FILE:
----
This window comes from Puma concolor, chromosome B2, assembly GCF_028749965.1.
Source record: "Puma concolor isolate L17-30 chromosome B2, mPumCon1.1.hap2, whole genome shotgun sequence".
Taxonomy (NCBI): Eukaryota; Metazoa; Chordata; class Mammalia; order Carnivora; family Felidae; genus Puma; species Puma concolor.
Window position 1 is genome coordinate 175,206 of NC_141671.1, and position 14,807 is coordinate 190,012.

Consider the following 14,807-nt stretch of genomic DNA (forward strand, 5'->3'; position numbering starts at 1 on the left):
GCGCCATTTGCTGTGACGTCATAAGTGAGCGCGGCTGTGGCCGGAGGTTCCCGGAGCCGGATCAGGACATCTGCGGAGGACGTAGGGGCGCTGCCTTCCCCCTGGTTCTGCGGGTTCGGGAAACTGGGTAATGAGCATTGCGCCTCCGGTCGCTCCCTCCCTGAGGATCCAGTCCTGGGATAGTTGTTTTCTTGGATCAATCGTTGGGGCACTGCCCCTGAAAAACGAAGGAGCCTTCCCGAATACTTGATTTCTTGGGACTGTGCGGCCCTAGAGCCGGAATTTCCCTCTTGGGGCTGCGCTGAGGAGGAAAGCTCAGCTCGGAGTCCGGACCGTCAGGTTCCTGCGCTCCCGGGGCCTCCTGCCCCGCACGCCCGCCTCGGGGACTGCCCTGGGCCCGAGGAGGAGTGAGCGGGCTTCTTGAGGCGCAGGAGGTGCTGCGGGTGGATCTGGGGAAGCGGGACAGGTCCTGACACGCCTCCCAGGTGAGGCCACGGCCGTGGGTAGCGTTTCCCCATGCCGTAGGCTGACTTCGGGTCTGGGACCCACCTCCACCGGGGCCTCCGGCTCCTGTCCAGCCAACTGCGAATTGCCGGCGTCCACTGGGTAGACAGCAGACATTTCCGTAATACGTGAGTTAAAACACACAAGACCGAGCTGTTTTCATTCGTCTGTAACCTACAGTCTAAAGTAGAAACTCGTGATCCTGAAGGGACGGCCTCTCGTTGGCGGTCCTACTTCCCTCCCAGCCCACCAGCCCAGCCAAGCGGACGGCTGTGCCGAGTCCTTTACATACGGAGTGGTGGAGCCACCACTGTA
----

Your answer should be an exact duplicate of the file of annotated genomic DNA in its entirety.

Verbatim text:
This window comes from Puma concolor, chromosome B2, assembly GCF_028749965.1.
Source record: "Puma concolor isolate L17-30 chromosome B2, mPumCon1.1.hap2, whole genome shotgun sequence".
Taxonomy (NCBI): Eukaryota; Metazoa; Chordata; class Mammalia; order Carnivora; family Felidae; genus Puma; species Puma concolor.
Window position 1 is genome coordinate 175,206 of NC_141671.1, and position 14,807 is coordinate 190,012.

Consider the following 14,807-nt stretch of genomic DNA (forward strand, 5'->3'; position numbering starts at 1 on the left):
GCGCCATTTGCTGTGACGTCATAAGTGAGCGCGGCTGTGGCCGGAGGTTCCCGGAGCCGGATCAGGACATCTGCGGAGGACGTAGGGGCGCTGCCTTCCCCCTGGTTCTGCGGGTTCGGGAAACTGGGTAATGAGCATTGCGCCTCCGGTCGCTCCCTCCCTGAGGATCCAGTCCTGGGATAGTTGTTTTCTTGGATCAATCGTTGGGGCACTGCCCCTGAAAAACGAAGGAGCCTTCCCGAATACTTGATTTCTTGGGACTGTGCGGCCCTAGAGCCGGAATTTCCCTCTTGGGGCTGCGCTGAGGAGGAAAGCTCAGCTCGGAGTCCGGACCGTCAGGTTCCTGCGCTCCCGGGGCCTCCTGCCCCGCACGCCCGCCTCGGGGACTGCCCTGGGCCCGAGGAGGAGTGAGCGGGCTTCTTGAGGCGCAGGAGGTGCTGCGGGTGGATCTGGGGAAGCGGGACAGGTCCTGACACGCCTCCCAGGTGAGGCCACGGCCGTGGGTAGCGTTTCCCCATGCCGTAGGCTGACTTCGGGTCTGGGACCCACCTCCACCGGGGCCTCCGGCTCCTGTCCAGCCAACTGCGAATTGCCGGCGTCCACTGGGTAGACAGCAGACATTTCCGTAATACGTGAGTTAAAACACACAAGACCGAGCTGTTTTCATTCGTCTGTAACCTACAGTCTAAAGTAGAAACTCGTGATCCTGAAGGGACGGCCTCTCGTTGGCGGTCCTACTTCCCTCCCAGCCCACCAGCCCAGCCAAGCGGACGGCTGTGCCGAGTCCTTTACATACGGAGTGGTGGAGCCACCACTGTA